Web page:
Trump Foundation to dissolve amid allegations of 'shocking' illegality

U.S. President Donald Trump's namesake charitable foundation has agreed to dissolve following a lawsuit by New York's attorney general claiming Trump misused the foundation to advance his 2016 presidential campaign and his businesses, the attorney general announced Tuesday.

U.S. president has assailed the New York attorney general's probe as politically motivated

Donald Trump is shown with his three oldest children in Toronto in 2012, from left: Donald Trump Jr., Ivanka Trump and Eric Trump. All have been named in the New York lawsuit. (Mike Cassese/Reuters)

U.S. President Donald Trump's namesake charitable foundation has agreed to dissolve following a lawsuit by New York's attorney general claiming Trump misused the foundation to advance his 2016 presidential campaign and his businesses, the state attorney general announced Tuesday.

Barbara Underwood said the Trump Foundation's assets will be distributed to charities that will be vetted by her office. The deal must still be approved by a state judge.

"Our petition detailed a shocking pattern of illegality involving the Trump Foundation, including unlawful co-ordination with the Trump presidential campaign, repeated and wilful self-dealing, and much more," Underwood said in a statement.

The ruling came less than a month after Justice Saliann Scarpulla of the New York State Supreme Court in Manhattan rejected Trump's motion to dismiss Underwood's lawsuit.

The motion had argued that the U.S. Constitution immunized Trump from Underwood's claims alleging breach of fiduciary duty, improper self-dealing and misuse of assets belonging to the foundation.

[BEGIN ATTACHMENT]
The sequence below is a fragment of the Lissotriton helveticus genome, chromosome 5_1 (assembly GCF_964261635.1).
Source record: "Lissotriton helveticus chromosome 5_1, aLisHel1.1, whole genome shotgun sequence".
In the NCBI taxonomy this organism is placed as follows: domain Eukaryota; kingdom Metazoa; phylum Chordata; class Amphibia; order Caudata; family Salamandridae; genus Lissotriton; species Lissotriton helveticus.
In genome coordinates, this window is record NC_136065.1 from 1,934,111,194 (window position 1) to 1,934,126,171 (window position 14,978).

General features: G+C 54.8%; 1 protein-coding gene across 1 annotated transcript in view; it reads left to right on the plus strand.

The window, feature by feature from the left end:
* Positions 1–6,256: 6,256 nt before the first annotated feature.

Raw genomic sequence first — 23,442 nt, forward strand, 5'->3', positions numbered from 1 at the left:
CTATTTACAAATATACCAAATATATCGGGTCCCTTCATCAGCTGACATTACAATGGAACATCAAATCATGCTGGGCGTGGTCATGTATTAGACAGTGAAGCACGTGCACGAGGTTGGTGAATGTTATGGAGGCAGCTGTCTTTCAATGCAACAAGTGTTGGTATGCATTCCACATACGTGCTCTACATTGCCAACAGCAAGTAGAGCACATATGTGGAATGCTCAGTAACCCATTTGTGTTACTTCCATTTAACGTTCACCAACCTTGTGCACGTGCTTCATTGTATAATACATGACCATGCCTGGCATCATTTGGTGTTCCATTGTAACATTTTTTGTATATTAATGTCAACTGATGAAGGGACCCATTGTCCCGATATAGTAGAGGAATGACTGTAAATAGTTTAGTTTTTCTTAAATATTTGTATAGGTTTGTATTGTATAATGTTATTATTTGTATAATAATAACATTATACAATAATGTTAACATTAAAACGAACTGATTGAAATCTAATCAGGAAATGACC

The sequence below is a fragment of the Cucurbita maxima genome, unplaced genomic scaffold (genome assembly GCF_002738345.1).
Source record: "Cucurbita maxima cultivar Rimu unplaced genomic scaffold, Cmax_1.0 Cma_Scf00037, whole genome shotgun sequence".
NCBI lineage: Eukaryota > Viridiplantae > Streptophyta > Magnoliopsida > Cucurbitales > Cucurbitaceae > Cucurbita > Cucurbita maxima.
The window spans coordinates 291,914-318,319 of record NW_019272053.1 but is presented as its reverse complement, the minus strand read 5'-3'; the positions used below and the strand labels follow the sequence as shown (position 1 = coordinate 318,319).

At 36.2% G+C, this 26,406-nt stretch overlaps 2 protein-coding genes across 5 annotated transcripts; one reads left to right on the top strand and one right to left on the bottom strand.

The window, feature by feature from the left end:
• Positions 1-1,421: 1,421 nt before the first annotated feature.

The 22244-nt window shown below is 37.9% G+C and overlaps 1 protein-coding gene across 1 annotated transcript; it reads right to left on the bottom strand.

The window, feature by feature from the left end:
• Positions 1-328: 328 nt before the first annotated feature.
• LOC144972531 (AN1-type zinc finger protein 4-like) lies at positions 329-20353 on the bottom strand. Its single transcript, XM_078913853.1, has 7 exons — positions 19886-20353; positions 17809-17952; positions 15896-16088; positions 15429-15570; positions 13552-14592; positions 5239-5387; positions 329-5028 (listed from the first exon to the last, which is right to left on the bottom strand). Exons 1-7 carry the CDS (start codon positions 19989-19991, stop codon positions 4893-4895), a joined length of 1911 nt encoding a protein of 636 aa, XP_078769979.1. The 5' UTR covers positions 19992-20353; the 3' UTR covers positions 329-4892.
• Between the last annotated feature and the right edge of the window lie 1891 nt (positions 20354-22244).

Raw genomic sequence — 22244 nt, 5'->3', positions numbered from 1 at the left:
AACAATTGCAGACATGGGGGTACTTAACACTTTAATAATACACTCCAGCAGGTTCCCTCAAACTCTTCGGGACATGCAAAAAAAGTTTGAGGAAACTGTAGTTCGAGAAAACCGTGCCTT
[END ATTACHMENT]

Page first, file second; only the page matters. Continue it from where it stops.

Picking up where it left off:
The attorney general's office in June, after what it said was a 21-month probe, sued the charity and its directors — Trump and his children Donald Trump Jr., Eric Trump and Ivanka Trump.​ The lawsuit sought $2.8 million US in restitution plus additional unspecified penalties.

Underwood said at the time she had also referred her findings to the IRS and the Federal Election Commission.

In exchange for tax-exempt status, charities are required to follow rules that include a strict prohibition against involvement in political campaigns.

While not mentioning Underwood by name, Trump has assailed the investigation as being politically motivated.

Underwood took over her position from Eric Schneiderman, a frequent Trump foil who was forced to resign from office after allegations of domestic abuse.

"The sleazy New York Democrats, and their now disgraced (and run out of town) A.G. Eric Schneiderman, are doing everything they can to sue me on a foundation that took in $18,800,000 [US] and gave out to charity more money than it took in, $19,200,000," said Trump in a June tweet. "I won't settle this case!"

Trump also pledged to fight a lawsuit accusing his now-shuttered Trump University of fraud, but ultimately agreed to pay a $25-million US settlement in 2017.

Investigations swirling

The charity investigation is one of a number of fronts in which Trump's political and business dealings are under scrutiny.

The attorneys general of Maryland and the District of Columbia have followed suit, alleging Trump violated the constitution by retaining ties to a sprawling global business empire.

It is alleged Trump's leases, properties and other business "entanglements" around the world pose a conflict of interest under a clause of the constitution.

Trump and his lawyers have argued the emoluments clause of the constitution does not cover fair-value transactions, such as hotel room payments and real estate sales.

Most recently, the Wall Street Journal reported that the Trump inauguration committee spending is being probed. The money raised from donations dwarfs that of previous inaugurations, and the paper reported there are questions as to whether the money was spent in some cases to obtain access to the incoming administration.

Politically, Trump's most pressing challenges involve the special counsel's investigation into co-ordination between the Russian government and individuals associated with the Trump campaign and transition team.

On Tuesday, Trump's former national security adviser, Michael Flynn, was in a D.C. courtroom preparing to be sentenced for lying to the FBI.

Flynn is one of several men in Trump's orbit who have been convicted of various criminal offences by authorities, including his former 2016 campaign chair, Paul Manafort, and his longtime personal lawyer, Michael Cohen.

With files from CBC News


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